It should be noted that although examples of the techniques herein may be made with respect to a physical data storage system and its physical components (e.g., physical hardware for each HA, DA, HA port and the like), the techniques herein may be performed in a physical data storage system including one or more emulated or virtualized components (e.g., emulated or virtualized ports, emulated or virtualized DAs or HAs), and also a virtualized or emulated data storage system including virtualized or emulated components.
Also shown in the FIG. 1 is a management system 22 a that may be used to manage and monitor the data storage system 12. In one embodiment, the management system 22 a may be a computer system which includes data storage system management software or application such as may execute in a web browser. A data storage system manager may, for example, view information about a current data storage configuration such as LUNs, storage pools, and the like, on a user interface (UI) in a display device of the management system 22 a. Alternatively, and more generally, the management software may execute on any suitable processor in any suitable system. For example, the data storage system management software may execute on a processor of the data storage system 12.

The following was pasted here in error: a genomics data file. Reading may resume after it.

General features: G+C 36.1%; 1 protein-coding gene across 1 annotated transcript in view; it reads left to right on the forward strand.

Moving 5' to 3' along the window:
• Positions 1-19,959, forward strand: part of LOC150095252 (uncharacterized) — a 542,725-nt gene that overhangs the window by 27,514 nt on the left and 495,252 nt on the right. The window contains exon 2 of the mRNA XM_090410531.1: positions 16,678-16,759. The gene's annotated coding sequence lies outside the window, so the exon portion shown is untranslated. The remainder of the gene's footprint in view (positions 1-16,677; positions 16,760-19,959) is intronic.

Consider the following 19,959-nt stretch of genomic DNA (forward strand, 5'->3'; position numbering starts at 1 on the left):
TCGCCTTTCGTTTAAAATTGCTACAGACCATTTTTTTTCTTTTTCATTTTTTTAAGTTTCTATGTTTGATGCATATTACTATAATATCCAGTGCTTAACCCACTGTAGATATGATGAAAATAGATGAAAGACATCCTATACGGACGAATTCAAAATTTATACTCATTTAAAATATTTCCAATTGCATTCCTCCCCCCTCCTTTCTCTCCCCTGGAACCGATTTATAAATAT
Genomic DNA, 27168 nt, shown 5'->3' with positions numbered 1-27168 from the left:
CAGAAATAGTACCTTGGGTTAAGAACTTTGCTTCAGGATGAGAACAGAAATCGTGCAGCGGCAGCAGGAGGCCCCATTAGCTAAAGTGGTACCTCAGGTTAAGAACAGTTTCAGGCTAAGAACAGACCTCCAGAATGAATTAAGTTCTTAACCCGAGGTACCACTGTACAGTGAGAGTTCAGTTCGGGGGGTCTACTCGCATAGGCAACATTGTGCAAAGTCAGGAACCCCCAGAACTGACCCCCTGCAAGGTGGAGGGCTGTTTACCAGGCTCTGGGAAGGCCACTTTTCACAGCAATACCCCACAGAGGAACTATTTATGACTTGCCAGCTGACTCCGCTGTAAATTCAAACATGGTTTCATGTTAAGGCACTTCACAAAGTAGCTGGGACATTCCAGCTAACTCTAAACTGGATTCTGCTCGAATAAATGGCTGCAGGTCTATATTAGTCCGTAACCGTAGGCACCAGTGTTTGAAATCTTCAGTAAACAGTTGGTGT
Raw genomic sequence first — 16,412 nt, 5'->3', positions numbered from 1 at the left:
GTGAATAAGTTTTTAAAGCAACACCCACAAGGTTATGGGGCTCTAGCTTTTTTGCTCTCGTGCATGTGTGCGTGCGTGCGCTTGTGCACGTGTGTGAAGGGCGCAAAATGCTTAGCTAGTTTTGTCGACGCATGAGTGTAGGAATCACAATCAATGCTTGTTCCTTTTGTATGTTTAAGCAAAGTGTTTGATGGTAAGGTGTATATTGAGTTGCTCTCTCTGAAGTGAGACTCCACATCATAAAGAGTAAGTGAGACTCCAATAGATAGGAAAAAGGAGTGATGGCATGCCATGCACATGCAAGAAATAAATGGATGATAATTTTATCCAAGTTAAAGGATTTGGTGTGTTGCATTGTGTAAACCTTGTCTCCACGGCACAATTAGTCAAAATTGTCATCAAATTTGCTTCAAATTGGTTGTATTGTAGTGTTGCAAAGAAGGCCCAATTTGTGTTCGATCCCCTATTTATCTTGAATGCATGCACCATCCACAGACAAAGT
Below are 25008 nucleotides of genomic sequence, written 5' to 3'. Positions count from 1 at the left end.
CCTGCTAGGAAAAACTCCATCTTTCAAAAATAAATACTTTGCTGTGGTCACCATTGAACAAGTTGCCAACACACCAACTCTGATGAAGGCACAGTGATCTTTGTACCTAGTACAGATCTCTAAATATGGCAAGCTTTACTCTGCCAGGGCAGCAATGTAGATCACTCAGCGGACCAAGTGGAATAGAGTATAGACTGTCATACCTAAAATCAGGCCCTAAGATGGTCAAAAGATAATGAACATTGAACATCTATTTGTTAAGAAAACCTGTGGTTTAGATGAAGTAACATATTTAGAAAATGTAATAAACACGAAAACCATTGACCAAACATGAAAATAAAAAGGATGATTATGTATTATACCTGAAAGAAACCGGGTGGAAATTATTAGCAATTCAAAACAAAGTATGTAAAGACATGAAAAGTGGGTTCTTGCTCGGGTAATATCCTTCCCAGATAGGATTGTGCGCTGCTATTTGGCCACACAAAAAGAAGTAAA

It should be noted that each of the different adapters, such as HA, DA, RA, and the like, may be implemented as a hardware component including, for example, one or more processors, one or more forms of memory, and the like. Code may be stored in one or more of the memories of the component for performing processing.
The device interface, such as a DA, performs I/O operations on a physical device or drive 16 a-16 n. In the following description, data residing on a LUN may be accessed by the device interface following a data request in connection with I/O operations. For example, a host may issue an I/O operation which is received by the HA 21. The I/O operation may identify a target location from which data is read from, or written to, depending on whether the I/O operation is, respectively, a read or a write operation request. The target location of the received I/O operation may be expressed in terms of a LUN and logical address or offset location (e.g., LBA or logical block address) on the LUN. Processing may be performed on the data storage system to further map the target location of the received I/O operation, expressed in terms of a LUN and logical address or offset location on the LUN, to its corresponding physical storage device (PD) and location on the PD. The DA which services the particular PD may further perform processing to either read data from, or write data to, the corresponding physical device location for the I/O operation.